Knights and social justice
Church workers may assume that by investing in Knights of Columbus mutual funds that the stocks are in line with Catholic values. That is not always the case.
No company is perfect and, by extension, no stock is perfect. That is why the U.S. bishops' conference issued investment guidelines that encourage shareholder advocacy. This means that Catholic organizations holding stock should use the voting power that comes with it to encourage companies toward better business practices. The USCCB guidelines state that shareholders should help shape the company policies of the stocks they hold "through dialogue with management, through votes at corporate meetings, through the introduction of resolutions and through participation in investment decisions."
Shareholder advocacy permits Catholic organizations to hold stock in companies that may not fully adhere to Catholic social teaching, but that could be encouraged to improve their management and policies in that direction. For example, according to a semi-annual report in April, the Asset Advisors held stock in Electronic Arts, the company that produces "Battlefield Hardline," among other video games. If the Knights engage in shareholder advocacy, they could encourage Electronic Arts to modify or stop producing video games that contain extensive violence with negative social implications.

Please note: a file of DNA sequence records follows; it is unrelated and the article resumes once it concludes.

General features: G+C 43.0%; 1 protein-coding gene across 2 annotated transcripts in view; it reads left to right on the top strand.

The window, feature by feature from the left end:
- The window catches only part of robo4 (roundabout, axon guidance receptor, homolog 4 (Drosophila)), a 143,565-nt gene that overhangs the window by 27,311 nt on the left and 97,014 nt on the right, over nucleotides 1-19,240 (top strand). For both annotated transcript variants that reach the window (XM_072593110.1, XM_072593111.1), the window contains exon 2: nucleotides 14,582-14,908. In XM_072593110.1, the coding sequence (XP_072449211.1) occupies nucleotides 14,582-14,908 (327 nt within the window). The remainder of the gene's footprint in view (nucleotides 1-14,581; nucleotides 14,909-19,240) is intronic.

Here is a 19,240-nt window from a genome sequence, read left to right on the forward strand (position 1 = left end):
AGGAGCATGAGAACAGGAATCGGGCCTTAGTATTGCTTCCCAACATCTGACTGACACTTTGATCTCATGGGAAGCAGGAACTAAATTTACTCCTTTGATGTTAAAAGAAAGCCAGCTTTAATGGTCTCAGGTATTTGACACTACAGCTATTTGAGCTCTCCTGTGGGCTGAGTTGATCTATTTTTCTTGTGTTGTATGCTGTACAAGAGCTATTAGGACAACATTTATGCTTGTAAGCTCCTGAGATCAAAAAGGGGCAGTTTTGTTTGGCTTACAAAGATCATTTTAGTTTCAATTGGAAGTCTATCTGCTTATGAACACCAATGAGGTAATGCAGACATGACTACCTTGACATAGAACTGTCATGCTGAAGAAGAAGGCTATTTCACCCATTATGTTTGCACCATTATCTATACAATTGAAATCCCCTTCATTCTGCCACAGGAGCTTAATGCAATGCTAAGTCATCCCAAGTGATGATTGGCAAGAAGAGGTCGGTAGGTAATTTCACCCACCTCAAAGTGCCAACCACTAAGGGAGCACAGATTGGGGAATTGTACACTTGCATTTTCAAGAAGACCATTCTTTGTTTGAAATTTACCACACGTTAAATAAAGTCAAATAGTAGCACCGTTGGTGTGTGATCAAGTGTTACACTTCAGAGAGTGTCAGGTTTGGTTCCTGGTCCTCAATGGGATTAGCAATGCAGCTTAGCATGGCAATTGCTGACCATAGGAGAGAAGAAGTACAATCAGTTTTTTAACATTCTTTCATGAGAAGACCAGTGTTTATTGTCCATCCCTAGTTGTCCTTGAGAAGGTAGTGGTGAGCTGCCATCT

The Knights also held stock in Hershey, a company that has been known to have extensive child labor violations. If the Knights participate in shareholder advocacy, they could be part of the consumer movement working to hold the company to its promise to eliminate child labor by 2020. However, no shareholder advocacy is listed on the Knights' Asset Advisors website and the communications department did not respond to questions about it by the deadline.
Let me be clear that there is much to admire about the Knights of Columbus. The Knights I have known in my life are men dedicated to faith, fellowship and service. In fact, they might join me in questioning why shareholder engagement is not declared on the website and why Knights officials are spending resources on contentious political causes.
As someone who worked in the banking industry and passed the stock broker licensing exam, I am not naïve. I recognize that no mutual fund firm is perfect. But the Knights of Columbus Asset Advisors bill themselves as a Catholic firm. In fact, Supreme Knight Carl Anderson declared the organization not only a business, but a "Catholic enterprise" in the most recent annual report. As such, the Asset Advisors should be promoting the best interests of the church, including the interests of church workers. So far, that is not the case.
[Nicole Sotelo is the author of Women Healing from Abuse: Meditations for Finding Peace, published by Paulist Press, and coordinates WomenHealing.com. She is a graduate of Harvard Divinity School.]